Those early St John members had been distinguishable only by ‘the Ambulance badge on their right arm’, but soon uniforms became a priority. Perhaps this was not altogether surprising — the Great War would show how impressive Dr Scatterty looked in uniform — but there was an immediate demand as St John recruits were invited to volunteer for service in the Boer War, though initially only those with full uniforms. The Keighley Corps was soon able to send seven of its members to South Africa, besides having two uniformed squads ‘for competition and other purposes’, and feeling entitled to march ‘as near a band as possible’ in annual Gala processions!


Demonstrating both Dr Scatterty’s energy and the strength of the Keighley St John Ambulance Corps, by October of 1914, a 50–bed military hospital was ready for use, by arrangement with the Trustees of the Spencer Street Congregational Sunday Schools, at whose parent church Dr Scatterty was a worshipper. It was the following May before it received any patients, but by 1919, increased to 60 beds, it had treated 861 in-patients and 400 out-patients. Mrs Agnes Scatterty — who would be awarded the MBE and made an Officer of the Order of St John of Jerusalem — served as its Administrator.


The stage was now set for Keighley’s official War Hospital, which at the beginning of 1916 the Keighley and Bingley Joint Hospital Board offered ‘with all its equipment’ to the War Office. Dr Scatterty’s ‘knowledge of the ebb and flow’ of infectious diseases was apparently crucial: ‘he was convinced that the district would be comparatively free from diseases requiring treatment there during the time the institution was required. That view was justified.’


The twenty beds of the 1893 fever hospital had grown to 200 by 1916, and a Mayoral appeal for funds soon doubled that capacity. Dr Scatterty described the Morton Banks War Hospital as ‘beautifully situated on the sunny slopes of Rumbalds Moor on the left bank of the River Aire’ (more accurately, its grounds adjoined the Leeds and Liverpool Canal). The extensive site allowed for further buildings, up to an eventual 746 beds, although despite the amenity of ‘asphalted winding paths, flanked by evergreens, flowery bowers and shady seats’, there were disadvantages — the ends of J and N wards, for example, were more than a quarter of a mile apart.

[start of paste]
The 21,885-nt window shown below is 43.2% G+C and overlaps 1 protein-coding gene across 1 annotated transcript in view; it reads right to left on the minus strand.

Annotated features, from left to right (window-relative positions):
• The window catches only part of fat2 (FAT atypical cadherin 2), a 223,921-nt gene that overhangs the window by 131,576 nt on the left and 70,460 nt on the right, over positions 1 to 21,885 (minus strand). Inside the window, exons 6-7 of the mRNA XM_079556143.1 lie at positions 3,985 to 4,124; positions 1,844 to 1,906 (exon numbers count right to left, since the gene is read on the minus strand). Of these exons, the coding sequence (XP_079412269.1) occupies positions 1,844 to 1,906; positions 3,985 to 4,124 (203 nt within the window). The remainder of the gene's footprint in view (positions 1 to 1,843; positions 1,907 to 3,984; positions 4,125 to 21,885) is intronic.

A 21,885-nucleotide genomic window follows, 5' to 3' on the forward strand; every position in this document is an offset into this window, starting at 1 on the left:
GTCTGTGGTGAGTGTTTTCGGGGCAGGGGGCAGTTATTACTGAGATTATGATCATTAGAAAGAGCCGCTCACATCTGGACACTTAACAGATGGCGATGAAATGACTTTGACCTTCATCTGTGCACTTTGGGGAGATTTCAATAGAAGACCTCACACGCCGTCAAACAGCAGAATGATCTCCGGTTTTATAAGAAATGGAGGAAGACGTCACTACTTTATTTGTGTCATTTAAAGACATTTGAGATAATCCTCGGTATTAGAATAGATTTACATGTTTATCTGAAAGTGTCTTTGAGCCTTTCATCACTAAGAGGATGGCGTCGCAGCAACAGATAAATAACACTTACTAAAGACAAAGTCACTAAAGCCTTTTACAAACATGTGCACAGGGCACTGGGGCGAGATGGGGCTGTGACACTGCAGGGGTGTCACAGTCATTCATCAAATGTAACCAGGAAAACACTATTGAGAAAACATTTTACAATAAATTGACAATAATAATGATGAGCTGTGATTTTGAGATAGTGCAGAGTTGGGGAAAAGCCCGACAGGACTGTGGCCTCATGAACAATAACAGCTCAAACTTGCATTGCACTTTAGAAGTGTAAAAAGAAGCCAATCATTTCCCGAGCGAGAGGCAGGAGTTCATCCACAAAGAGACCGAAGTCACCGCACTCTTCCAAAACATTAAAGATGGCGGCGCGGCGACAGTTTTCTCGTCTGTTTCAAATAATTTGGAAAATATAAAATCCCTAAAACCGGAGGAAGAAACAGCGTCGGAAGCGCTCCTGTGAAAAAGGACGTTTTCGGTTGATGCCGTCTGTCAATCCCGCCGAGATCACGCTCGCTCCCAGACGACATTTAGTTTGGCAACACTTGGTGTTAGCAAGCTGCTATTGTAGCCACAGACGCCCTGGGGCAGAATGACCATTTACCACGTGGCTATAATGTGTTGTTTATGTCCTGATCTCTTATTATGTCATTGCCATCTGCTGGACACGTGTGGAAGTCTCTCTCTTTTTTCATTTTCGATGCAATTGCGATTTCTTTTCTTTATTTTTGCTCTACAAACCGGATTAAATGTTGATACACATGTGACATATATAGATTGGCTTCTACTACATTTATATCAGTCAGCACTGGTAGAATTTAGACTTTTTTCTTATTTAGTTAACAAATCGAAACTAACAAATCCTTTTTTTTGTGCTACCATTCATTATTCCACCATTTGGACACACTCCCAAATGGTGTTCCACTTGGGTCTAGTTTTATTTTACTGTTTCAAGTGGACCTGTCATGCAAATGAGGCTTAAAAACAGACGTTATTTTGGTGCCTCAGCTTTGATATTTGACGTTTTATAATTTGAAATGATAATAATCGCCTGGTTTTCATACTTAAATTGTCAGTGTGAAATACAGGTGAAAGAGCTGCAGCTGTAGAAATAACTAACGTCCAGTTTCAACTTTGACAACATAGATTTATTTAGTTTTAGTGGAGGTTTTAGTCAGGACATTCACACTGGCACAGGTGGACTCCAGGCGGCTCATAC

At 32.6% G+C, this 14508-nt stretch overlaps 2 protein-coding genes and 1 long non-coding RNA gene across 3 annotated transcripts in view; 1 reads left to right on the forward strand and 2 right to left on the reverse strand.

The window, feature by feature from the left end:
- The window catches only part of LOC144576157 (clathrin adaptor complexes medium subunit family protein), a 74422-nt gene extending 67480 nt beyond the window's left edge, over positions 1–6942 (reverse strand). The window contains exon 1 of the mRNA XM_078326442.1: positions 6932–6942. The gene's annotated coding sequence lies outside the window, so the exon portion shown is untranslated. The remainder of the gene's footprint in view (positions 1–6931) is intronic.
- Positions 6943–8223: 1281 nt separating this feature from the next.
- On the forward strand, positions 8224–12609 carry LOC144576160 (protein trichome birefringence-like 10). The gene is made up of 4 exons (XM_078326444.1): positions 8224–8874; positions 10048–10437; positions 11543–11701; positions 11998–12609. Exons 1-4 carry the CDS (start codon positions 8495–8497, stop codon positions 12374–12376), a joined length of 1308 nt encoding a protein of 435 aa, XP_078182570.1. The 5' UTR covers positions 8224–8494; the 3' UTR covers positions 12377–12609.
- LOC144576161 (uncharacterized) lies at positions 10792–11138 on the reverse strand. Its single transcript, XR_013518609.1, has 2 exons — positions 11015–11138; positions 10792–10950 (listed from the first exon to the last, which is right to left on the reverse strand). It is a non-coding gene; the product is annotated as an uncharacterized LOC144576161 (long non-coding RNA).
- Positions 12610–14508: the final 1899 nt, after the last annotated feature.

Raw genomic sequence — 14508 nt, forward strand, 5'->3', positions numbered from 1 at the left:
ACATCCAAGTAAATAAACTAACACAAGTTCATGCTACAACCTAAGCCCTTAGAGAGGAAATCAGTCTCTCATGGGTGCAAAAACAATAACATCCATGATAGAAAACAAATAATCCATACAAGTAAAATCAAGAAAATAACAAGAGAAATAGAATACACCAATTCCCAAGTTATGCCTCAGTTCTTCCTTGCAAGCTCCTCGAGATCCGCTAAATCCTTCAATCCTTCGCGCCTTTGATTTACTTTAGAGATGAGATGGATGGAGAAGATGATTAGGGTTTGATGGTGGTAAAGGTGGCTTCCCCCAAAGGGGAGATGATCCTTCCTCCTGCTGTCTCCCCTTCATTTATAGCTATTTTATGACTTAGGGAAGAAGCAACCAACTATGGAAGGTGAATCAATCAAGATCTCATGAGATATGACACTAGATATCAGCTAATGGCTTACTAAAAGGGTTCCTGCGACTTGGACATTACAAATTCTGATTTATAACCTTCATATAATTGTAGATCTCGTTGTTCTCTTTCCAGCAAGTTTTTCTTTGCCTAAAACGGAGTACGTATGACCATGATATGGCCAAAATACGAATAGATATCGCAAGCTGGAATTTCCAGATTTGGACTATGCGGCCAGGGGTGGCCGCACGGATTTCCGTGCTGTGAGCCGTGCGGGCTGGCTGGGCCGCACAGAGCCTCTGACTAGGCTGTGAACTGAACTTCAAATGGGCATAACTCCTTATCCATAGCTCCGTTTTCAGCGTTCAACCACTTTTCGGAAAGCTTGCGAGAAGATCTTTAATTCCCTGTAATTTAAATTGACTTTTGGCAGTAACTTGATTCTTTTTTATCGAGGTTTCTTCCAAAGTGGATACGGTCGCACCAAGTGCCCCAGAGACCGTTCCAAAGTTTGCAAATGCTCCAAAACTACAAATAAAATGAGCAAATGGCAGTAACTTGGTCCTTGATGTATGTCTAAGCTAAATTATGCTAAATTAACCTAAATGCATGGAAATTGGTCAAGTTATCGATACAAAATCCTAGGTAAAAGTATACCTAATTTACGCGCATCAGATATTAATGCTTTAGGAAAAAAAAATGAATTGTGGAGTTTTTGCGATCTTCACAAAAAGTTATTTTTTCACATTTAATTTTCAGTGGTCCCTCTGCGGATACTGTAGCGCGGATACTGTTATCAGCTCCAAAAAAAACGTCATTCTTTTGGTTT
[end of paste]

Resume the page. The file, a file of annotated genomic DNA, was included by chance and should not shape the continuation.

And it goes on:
Dr Scatterty, inevitably appointed Administrator, was gazetted as Major in the Royal Army Medical Corps, subsequently promoted to Lieutenant-Colonel; his St John colleague Dr Dobie became Captain then Major. By 1919 the Keighley War Hospital and its Auxiliaries had treated 13,214 military cases, including 105 German prisoners of war. It had helped develop treatments for gas poisoning, gas gangrene and tetanus, and had been selected to demonstrate military surgery to American Red Cross surgeons. It had proved the effectiveness of verandah treatment — the Germans, of whom 42 prisoners had died of septic pneumonia, had even objected to the windows being open.




Verandah treatment at Morton Banks Hospital. Photograph reproduced by permission of Bradford Libraries


Dr William Scatterty was made a Knight of Grace of the Order of St John of Jerusalem in 1921, serving as County Commissioner for Yorkshire. A familiar and revered Keighley figure taking a daily constitutional walk, he died aged 95 in 1954. ‘There was always admiration for his smart and neat appearance and for his erect, almost soldierly bearing,’ said the Congregational minister who conducted his funeral. ‘He moved with a grace, courtesy and dignity which seemed representative of a more leisured age.’


A more leisured age it might have been, but for Dr Scatterty it had been a busy one.


Ian Dewhirst, MBE.